Tuesday, 7 November 2006
Question 82: To ask the Tánaiste and Minister for Justice, Equality and Law Reform his views on the increase in the number of drug offences recorded in the Central Statistics Office figures for the third quarter of 2006; the amount and value of heroin and cocaine seized since the beginning of 2006; the way this compares to the same period in 2005; if the gardaí have an estimate of the overall proportion of such drugs coming into the country these seizures represent; the steps he intends to take to deal with the ongoing problem of the drugs trade; and if he will make a statement on the matter. [36429/06]
The Central Statistics Office's recent publication for the first time of the provisional headline crime statistics for the third quarter of 2006 is welcome in providing further expertise and independence in the compilation of such statistics and in acting as an important aid in informing policy formulation.
While being mindful of the need for caution in the interpretation of such statistics, especially when attempting to extrapolate any trends over short periods, the CSO report provides us with important data on drug offences statistics and trends. I stress to Deputy Howlin that unlike other serious crimes such as murder, armed robbery and rape, the drug figures in Garda records and in the CSO statistics reflect successful Garda activity in combating the drugs menace. If a murder takes place, that is a question of fact. If an armed robbery in a bank takes place, it is a question of fact, but if drugs offences are taking place in the community, the only real way they will end up in Garda figures is if there is a detection and an arrest or a seizure.
The gardaí do not record what is obviously unrecordable. There is no doubt that important arrests have been made and serious inroads made into the activities of drug gangs. Any estimate of the overall proportion of such drugs coming into the country, about which Deputy Howlin asks, would be highly speculative. I agree with the Deputy, however, that what the gardaí recover must be a minority of the drugs brought into the country, but it is impossible to say how much of a minority they represent. If the gardaí knew exactly how much was coming into the country or could estimate it, they would be in a position to intervene and seize the drugs in question.
Some of the key information which the report provides shows that there is a 8.6% increase in the total number of drugs offences recorded for the first three quarters of 2006 compared to 2005. There is a 23.8% increase in the total number of drugs offences recorded for the third quarter of 2006 in comparison with the equivalent third quarter for 2005. That shows increased Garda activity and increased successes. There was a sizeable increase of 153, or 25.8%, in the number of the possession of drugs for sale or supply offences recorded in the third quarter of 2006 compared to the third quarter period of 2005.
Additional information not given on the floor of the House.
In terms of the amount and value of heroin and cocaine seized since the beginning of this year and how this compares to the same period for 2005, the Garda authorities have provided me with the following data.
For the first ten month period of 2005, the Garda Síochána seized 12 kgs of heroin, with an estimated street value of €2.4 million. There has been a significant increase in the comparative period for this year with 115.75 kgs of the drug, with an estimated street value of €23.15 million, having already being seized.
For the first ten month period of 2005, the Garda Síochána seized 212.6 kgs of cocaine with an estimated street value of €14.882 million, and over the comparative period for 2006 seized 109.5 kgs of the drug, with an estimated street value of €7.665 million.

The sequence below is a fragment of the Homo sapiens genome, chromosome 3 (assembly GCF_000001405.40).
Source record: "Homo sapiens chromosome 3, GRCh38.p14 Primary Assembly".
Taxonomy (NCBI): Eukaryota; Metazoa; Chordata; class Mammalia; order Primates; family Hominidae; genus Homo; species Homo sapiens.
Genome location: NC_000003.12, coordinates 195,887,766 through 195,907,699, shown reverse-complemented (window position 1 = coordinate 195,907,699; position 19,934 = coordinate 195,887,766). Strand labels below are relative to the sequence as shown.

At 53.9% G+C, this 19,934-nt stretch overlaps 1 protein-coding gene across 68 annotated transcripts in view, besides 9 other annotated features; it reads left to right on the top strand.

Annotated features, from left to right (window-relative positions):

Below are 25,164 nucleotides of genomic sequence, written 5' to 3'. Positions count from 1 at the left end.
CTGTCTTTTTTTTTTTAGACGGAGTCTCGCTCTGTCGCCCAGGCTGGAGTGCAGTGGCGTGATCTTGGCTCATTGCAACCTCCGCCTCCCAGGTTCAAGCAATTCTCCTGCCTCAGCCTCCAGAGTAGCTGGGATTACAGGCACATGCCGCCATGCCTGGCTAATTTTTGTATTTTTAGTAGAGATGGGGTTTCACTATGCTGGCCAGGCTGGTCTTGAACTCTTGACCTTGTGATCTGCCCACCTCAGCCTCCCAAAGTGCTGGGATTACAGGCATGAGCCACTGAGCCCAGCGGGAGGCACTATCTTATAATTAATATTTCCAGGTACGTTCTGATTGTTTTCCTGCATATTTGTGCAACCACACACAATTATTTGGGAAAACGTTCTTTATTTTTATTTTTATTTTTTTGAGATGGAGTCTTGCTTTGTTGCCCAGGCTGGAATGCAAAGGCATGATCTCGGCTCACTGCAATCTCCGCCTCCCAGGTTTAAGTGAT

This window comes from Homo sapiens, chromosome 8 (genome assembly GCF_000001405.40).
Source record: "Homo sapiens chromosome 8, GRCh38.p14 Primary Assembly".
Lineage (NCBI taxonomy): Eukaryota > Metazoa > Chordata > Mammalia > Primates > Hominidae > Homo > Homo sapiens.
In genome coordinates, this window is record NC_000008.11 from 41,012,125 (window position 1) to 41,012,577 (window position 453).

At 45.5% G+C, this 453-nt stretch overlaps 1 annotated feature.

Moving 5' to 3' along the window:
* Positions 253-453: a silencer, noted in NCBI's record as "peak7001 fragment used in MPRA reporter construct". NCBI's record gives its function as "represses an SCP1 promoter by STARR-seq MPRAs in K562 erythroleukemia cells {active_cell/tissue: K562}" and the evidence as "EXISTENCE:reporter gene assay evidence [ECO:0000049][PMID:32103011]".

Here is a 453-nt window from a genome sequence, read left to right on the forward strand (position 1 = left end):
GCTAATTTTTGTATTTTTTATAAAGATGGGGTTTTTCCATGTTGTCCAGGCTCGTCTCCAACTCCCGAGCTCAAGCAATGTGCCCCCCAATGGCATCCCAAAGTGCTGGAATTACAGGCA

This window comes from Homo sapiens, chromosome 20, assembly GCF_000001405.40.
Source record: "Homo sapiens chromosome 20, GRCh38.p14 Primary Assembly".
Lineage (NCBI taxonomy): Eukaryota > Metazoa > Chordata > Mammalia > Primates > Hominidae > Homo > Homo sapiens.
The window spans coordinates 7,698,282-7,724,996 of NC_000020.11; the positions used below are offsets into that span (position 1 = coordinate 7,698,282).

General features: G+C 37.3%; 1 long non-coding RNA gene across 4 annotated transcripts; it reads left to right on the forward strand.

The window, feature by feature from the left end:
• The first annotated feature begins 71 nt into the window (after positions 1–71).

The Government would view with concern any apparent rise in the level of any illegal drugs being trafficked into this country. However, the seizures could also be a reflection of the success of the gardaí in targeting this illicit and pernicious trade. The drugs situation is dictated by global developments. It is dynamic and ever-changing and our policies need to be flexible to meet those changes.
In terms of estimating the proportion of drug seizures made by our law enforcement authorities in relation to the overall volumes of drugs being trafficked, given the clandestine nature of this illegal activity this is extremely difficult to quantify with any degree of certainty. What can be said though is that the global illicit drug trade is, according to the United Nations Office for Drugs and Crime, UNODC, reputed to exceed billions of US dollars annually. That UN office estimated in 2005 that global seizures for that year accounted for 44% of cocaine production, 28% of cannabis resin, 25% of opium production, 7% of amphetamines and 4.7% of ecstasy.
In response to all of this data, the first point I wish to make, and I am sure Deputy Howlin and all Members of the House would support me, is to commend the Garda Síochána for its ongoing operational success in tackling the problem of drug trafficking. The continuing high level of drug seizures being made by the gardaí, their continued success in bringing serious drug traffickers to book and their increasing detection of drug related offences as identified in the CSO report is to be warmly applauded.
Undoubtedly, drug misuse remains one of the most complex social ills faced globally. Our drug law enforcement response is a vital feature of our overall response in addressing the issue but we cannot just look at the issue from a supply reduction perspective only. Rather, we must examine the drugs problem in the wider context in which it takes place and take cognisance of the fact that the demand for and the use of illegal drugs is what fuels the drugs trade. The measures that we have put in place to address the problem must take account of that aspect.
The Government remains resolutely committed to tackling the problem through our National Drugs Strategy 2001-2008. The national strategy addresses the problem under pillar headings of education and prevention, supply reduction, treatment and rehabilitation and research and is firmly founded on the principle that drug misuse needs to be addressed in an integrated manner across these headings through a co-operative approach involving the statutory, community and voluntary treatment sectors.